ConvergenceRI: How are you planning to engage with the community – outside of the traditional flow of information? How are you going to engage with the business community? 

LOUCKS: I think the business community, because they want predictability in their health care costs, will be supportive. Lots of small business owners would be totally happy not to be responsible for managing health care costs anymore, period. Planning for health care insurance is completely out of the core competency of any business that is not a health insurance company. 

So, I think that the business community will get behind this [proposal]. I also think that in Rhode Island, you have all these creative small businesses, will find the proposal attractive. We’re talking about health care reform that is really different.

ConvergenceRI: Have you had ongoing discussions about your plan with Christy Ferguson, executive director at HealthSourceRI, and with Dr. Kathleen Hittner at OHIC.

LOUCKS: Yes, we have had discussions, and they certainly have a lot of questions. There is certainly a lot of work to be done in the managing the details of the solutions [to health care reform]. I think that HealthRIght has gone to a further level, in terms of details. We have thought a lot about these questions. But there are more details to be worked out. 

The fact that Dr. Hittner and Christy Ferguson are interested in continuing the dialogue, and staying up-to-date with the plan, is great. Christy Ferguson is one of the founders of HealthRIght. She’s no longer involved, but the principles that are a major part of our plan are ones that she helped to identify. 

ConvergenceRI: How does HealthRIght’s plan fit in with Dr. Michael Fine’s plan to create a Primary Care Trust with neighborhood health centers?

LOUCKS: I think that the Primary Care Trust has a different starting point, but I think they could be complementary. 

Our approach is about changing the playing field, from the structural and policy end. Dr. Fine’s approach is more bottom up – let’s set up these primary care centers that will change the system. I actually think that both [approaches are] good. There are a lot of shared benefits. HealthRIght certainly supports the principals behind the Primary Care Trust. 

ConvergenceRI: And, how does HealthRIght’s plan fit in with the State Health Innovation Plan being proposed?

LOUCKS: I think that all of these are important components of the [health care] puzzle.
We need all of us.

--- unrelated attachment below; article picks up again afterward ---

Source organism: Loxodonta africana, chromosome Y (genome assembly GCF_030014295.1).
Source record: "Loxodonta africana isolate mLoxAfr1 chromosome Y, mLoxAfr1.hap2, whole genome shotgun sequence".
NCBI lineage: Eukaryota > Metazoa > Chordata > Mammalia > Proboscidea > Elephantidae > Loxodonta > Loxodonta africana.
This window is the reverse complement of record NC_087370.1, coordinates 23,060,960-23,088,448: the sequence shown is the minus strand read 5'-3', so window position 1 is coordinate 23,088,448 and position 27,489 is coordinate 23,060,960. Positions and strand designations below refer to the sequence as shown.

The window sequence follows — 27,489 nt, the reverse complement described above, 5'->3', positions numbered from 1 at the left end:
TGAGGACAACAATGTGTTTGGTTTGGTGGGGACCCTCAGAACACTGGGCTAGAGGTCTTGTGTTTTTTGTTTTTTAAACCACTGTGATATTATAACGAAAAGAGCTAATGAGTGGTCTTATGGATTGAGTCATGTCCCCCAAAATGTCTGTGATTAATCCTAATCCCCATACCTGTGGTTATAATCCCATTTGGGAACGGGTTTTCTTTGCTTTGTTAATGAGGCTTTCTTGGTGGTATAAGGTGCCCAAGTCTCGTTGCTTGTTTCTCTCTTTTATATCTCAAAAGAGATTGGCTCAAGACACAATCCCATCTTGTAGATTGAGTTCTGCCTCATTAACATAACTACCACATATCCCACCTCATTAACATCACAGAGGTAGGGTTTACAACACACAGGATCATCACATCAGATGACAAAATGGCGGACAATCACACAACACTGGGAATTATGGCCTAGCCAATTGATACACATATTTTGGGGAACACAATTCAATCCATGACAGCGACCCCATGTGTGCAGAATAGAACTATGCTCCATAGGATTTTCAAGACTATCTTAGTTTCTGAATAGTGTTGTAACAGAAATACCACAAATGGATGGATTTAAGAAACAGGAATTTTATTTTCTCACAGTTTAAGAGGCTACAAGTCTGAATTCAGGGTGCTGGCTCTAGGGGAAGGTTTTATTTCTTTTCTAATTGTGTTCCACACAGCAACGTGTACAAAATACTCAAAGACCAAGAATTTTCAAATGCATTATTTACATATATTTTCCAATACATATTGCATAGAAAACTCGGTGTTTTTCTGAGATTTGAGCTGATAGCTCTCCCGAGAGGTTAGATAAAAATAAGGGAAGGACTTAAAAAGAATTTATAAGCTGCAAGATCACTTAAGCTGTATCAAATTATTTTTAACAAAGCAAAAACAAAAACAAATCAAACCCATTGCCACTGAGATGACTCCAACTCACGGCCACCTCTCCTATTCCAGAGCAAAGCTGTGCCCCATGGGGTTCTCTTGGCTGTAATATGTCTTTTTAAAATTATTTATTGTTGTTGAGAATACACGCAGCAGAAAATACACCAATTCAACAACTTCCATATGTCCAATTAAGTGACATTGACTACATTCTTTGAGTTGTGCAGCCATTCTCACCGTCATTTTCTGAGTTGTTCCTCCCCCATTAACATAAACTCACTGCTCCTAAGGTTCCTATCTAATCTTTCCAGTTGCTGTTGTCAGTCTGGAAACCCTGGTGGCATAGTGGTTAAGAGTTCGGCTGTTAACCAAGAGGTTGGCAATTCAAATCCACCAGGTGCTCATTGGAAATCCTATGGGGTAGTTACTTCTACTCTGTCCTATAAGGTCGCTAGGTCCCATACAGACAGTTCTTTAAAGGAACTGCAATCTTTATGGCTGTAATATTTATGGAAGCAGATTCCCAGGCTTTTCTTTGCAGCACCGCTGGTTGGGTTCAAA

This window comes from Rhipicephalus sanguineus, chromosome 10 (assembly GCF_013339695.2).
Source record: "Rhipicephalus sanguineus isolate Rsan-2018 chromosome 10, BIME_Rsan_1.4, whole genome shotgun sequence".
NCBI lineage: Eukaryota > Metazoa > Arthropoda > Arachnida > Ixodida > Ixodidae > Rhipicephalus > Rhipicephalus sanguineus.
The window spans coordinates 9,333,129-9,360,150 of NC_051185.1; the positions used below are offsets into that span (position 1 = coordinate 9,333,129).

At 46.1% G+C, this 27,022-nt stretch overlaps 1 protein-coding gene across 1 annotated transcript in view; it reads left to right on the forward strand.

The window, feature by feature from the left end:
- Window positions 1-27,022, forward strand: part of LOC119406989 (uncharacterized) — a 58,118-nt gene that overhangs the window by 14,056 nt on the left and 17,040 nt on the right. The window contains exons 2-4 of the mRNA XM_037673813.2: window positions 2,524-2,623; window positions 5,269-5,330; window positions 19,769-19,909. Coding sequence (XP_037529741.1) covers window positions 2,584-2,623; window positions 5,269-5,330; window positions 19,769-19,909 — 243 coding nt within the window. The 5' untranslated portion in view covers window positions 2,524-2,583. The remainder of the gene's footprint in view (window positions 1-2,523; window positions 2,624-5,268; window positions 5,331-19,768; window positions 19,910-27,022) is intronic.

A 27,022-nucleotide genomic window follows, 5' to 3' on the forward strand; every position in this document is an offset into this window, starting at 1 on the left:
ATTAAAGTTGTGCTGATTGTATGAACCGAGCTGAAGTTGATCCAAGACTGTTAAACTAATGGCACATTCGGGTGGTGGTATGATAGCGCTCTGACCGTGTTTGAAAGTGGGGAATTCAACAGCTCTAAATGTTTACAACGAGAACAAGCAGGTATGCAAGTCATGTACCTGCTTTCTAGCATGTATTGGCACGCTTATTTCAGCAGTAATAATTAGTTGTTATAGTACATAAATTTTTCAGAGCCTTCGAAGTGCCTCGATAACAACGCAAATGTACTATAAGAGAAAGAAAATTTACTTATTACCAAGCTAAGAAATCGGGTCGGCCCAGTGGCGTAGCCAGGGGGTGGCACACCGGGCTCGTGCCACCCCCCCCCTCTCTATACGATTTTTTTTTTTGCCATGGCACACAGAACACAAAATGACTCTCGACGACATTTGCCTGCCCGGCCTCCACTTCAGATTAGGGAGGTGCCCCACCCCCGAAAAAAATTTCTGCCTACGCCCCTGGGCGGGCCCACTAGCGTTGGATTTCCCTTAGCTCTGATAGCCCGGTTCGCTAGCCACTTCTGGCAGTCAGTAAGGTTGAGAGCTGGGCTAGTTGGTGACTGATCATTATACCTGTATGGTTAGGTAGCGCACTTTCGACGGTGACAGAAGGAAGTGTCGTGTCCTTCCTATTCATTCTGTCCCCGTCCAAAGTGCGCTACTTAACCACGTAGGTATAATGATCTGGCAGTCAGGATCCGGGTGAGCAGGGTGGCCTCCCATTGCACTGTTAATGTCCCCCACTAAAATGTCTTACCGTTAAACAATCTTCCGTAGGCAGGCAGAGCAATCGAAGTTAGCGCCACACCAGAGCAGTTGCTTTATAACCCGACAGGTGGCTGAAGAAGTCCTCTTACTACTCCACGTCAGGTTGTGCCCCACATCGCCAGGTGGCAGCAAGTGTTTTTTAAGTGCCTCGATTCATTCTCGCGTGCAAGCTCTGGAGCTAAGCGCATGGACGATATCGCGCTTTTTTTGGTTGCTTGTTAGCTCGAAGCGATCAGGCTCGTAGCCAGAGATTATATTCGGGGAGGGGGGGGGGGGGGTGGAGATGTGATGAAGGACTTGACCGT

ConvergenceRI: What are the cultural changes – as well as the economic and political changes – that health care reform brings to the forefront?

LOUCKS: HealthRIght’s version of health care reform can represent a different way of making decisions. [In the past,] the system has been standing on its head, much like a triangle trying to balance on its point. 

What HealthRIght is talking about doing is putting the community – and by that, we mean community-controlled structures – much higher in the decision-making, if not at the top. 

We have seen [in Providence and in Rhode Island] so many examples of successful community redevelopment managed by the community, as opposed to their elected officials or the large corporations.

We are, for the first time, in terms of health care, actually talking about reforms being led by the community.

ConvergenceRI: Is that, in part, because there has been a change in the often male-dominated decision-making process?

LOUCKS: It’s a waste of time to say if something is male or female; can’t it just be ours?

Right now, there is upwelling of feeling, “Darnit, I’m just going to do it myself, and do it my way. I’m going to lead this, and my community will support this if it’s a good idea.

I think we can look at Providence, at some of the amazing things that have been born here. If it’s a good idea, people will come. Maybe that’s what health care reform needs. 

What HealthRIght is doing is a great experiment. We’re putting everything out there [for conversation], new plan for health care reform in Rhode Island, a plan that is Rhode Island-designed and Rhode Island-owned. 

We’re going to see if people want this. If we’re able to successfully communicate this idea, we will have people come out of the woodwork and support it.

ConvergenceRI: Let the conversation begin.